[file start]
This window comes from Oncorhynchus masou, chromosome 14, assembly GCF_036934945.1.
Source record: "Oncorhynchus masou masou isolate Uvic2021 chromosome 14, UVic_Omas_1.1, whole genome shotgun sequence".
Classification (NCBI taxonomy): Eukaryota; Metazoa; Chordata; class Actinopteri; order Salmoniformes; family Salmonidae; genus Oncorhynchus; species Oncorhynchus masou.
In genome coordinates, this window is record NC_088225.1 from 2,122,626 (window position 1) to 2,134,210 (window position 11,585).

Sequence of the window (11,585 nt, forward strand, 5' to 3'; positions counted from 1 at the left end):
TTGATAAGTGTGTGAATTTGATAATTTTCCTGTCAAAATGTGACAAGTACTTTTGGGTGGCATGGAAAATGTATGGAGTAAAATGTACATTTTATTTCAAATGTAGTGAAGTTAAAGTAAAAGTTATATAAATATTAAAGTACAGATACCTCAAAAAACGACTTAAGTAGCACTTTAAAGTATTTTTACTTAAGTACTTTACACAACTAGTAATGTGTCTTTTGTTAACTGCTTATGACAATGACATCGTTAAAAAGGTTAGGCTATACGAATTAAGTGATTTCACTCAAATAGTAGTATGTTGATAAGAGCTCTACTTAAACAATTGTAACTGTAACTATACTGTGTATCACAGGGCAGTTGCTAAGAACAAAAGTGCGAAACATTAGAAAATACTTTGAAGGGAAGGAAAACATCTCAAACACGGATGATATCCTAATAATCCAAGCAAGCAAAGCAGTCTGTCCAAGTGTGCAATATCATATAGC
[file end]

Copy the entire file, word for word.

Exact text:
This window comes from Oncorhynchus masou, chromosome 14, assembly GCF_036934945.1.
Source record: "Oncorhynchus masou masou isolate Uvic2021 chromosome 14, UVic_Omas_1.1, whole genome shotgun sequence".
Classification (NCBI taxonomy): Eukaryota; Metazoa; Chordata; class Actinopteri; order Salmoniformes; family Salmonidae; genus Oncorhynchus; species Oncorhynchus masou.
In genome coordinates, this window is record NC_088225.1 from 2,122,626 (window position 1) to 2,134,210 (window position 11,585).

Sequence of the window (11,585 nt, forward strand, 5' to 3'; positions counted from 1 at the left end):
TTGATAAGTGTGTGAATTTGATAATTTTCCTGTCAAAATGTGACAAGTACTTTTGGGTGGCATGGAAAATGTATGGAGTAAAATGTACATTTTATTTCAAATGTAGTGAAGTTAAAGTAAAAGTTATATAAATATTAAAGTACAGATACCTCAAAAAACGACTTAAGTAGCACTTTAAAGTATTTTTACTTAAGTACTTTACACAACTAGTAATGTGTCTTTTGTTAACTGCTTATGACAATGACATCGTTAAAAAGGTTAGGCTATACGAATTAAGTGATTTCACTCAAATAGTAGTATGTTGATAAGAGCTCTACTTAAACAATTGTAACTGTAACTATACTGTGTATCACAGGGCAGTTGCTAAGAACAAAAGTGCGAAACATTAGAAAATACTTTGAAGGGAAGGAAAACATCTCAAACACGGATGATATCCTAATAATCCAAGCAAGCAAAGCAGTCTGTCCAAGTGTGCAATATCATATAGC